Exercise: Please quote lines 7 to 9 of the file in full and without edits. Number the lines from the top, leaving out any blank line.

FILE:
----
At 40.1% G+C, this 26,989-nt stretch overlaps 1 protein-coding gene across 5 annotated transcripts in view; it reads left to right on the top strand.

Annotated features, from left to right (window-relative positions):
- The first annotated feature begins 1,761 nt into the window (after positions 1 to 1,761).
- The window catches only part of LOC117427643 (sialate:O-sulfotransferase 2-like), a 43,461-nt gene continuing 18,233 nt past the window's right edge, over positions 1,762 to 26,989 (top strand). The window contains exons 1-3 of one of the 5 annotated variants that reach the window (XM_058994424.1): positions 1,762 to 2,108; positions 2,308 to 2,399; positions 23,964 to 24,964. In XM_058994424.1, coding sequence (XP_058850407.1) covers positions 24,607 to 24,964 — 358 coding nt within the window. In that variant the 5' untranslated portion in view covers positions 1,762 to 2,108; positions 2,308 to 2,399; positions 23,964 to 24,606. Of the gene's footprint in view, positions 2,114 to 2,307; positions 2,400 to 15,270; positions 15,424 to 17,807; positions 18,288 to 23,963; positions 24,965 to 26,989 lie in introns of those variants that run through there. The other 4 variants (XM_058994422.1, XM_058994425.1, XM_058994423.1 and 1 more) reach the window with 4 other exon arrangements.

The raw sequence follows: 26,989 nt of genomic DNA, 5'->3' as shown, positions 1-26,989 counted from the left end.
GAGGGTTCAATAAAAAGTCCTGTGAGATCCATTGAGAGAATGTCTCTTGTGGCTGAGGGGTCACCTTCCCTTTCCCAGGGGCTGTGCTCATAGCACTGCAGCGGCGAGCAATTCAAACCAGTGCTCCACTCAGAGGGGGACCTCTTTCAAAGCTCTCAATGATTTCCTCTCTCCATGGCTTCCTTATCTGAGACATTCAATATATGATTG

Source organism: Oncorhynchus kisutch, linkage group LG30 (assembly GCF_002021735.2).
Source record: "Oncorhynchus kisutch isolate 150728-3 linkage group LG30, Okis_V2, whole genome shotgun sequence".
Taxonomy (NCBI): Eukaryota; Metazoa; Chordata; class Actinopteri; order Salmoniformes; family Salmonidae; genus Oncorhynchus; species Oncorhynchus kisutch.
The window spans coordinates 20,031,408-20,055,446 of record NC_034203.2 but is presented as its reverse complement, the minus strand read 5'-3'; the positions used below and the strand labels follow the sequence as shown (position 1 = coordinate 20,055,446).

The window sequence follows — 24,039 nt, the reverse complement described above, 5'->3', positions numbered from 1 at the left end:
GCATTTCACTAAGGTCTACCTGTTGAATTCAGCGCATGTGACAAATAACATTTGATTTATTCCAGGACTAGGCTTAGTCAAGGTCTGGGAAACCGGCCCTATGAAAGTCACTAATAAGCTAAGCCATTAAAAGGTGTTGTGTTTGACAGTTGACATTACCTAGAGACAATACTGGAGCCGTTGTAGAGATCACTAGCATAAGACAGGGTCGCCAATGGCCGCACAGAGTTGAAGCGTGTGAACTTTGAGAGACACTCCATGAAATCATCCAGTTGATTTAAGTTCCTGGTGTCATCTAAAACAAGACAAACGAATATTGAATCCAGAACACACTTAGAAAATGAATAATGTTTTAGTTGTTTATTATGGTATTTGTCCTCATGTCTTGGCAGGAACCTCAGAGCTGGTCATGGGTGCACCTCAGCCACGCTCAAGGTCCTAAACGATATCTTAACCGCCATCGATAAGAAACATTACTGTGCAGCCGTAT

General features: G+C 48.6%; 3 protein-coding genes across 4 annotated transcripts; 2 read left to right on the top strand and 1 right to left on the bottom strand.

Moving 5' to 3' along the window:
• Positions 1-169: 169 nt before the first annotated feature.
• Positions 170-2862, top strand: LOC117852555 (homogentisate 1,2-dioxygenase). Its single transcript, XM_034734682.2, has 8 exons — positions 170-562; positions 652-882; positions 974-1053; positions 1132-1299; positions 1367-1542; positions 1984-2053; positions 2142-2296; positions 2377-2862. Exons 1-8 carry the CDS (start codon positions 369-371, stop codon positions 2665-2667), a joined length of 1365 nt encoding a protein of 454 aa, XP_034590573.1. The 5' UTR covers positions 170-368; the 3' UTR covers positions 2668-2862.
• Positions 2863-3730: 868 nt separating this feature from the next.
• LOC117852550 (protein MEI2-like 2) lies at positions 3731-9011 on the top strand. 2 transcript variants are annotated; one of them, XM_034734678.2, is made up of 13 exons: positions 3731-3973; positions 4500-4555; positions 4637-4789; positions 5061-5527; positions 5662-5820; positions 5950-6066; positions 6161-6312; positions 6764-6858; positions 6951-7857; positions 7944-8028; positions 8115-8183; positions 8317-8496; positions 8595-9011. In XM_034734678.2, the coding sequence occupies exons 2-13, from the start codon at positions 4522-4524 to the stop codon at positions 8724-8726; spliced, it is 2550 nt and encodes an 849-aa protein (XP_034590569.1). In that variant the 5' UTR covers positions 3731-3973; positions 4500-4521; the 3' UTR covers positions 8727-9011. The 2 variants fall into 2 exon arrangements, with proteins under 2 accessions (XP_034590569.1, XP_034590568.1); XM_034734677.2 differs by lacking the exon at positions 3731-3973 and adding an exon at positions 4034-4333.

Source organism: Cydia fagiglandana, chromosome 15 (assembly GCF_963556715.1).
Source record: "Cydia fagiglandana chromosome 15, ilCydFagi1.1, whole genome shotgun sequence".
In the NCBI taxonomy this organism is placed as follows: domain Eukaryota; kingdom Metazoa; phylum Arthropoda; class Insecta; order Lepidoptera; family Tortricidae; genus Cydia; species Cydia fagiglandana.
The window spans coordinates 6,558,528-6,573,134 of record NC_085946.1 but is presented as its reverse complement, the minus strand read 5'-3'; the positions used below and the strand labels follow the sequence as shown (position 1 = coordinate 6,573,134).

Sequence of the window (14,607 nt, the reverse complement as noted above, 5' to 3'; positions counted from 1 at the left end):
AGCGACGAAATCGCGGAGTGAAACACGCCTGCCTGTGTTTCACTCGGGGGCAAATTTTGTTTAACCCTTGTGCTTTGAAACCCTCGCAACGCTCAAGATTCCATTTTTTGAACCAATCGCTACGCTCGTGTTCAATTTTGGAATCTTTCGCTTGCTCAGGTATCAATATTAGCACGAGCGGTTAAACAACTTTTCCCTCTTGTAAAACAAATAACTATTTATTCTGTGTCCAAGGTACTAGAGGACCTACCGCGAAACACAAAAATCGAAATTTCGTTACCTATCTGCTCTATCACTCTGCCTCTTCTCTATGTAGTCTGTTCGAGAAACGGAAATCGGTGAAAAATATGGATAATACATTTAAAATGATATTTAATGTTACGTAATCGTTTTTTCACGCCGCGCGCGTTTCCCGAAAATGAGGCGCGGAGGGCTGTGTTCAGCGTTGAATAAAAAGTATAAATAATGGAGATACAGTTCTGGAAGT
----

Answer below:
Source organism: Oncorhynchus kisutch, linkage group LG30 (assembly GCF_002021735.2).
Source record: "Oncorhynchus kisutch isolate 150728-3 linkage group LG30, Okis_V2, whole genome shotgun sequence".
Taxonomy (NCBI): Eukaryota; Metazoa; Chordata; class Actinopteri; order Salmoniformes; family Salmonidae; genus Oncorhynchus; species Oncorhynchus kisutch.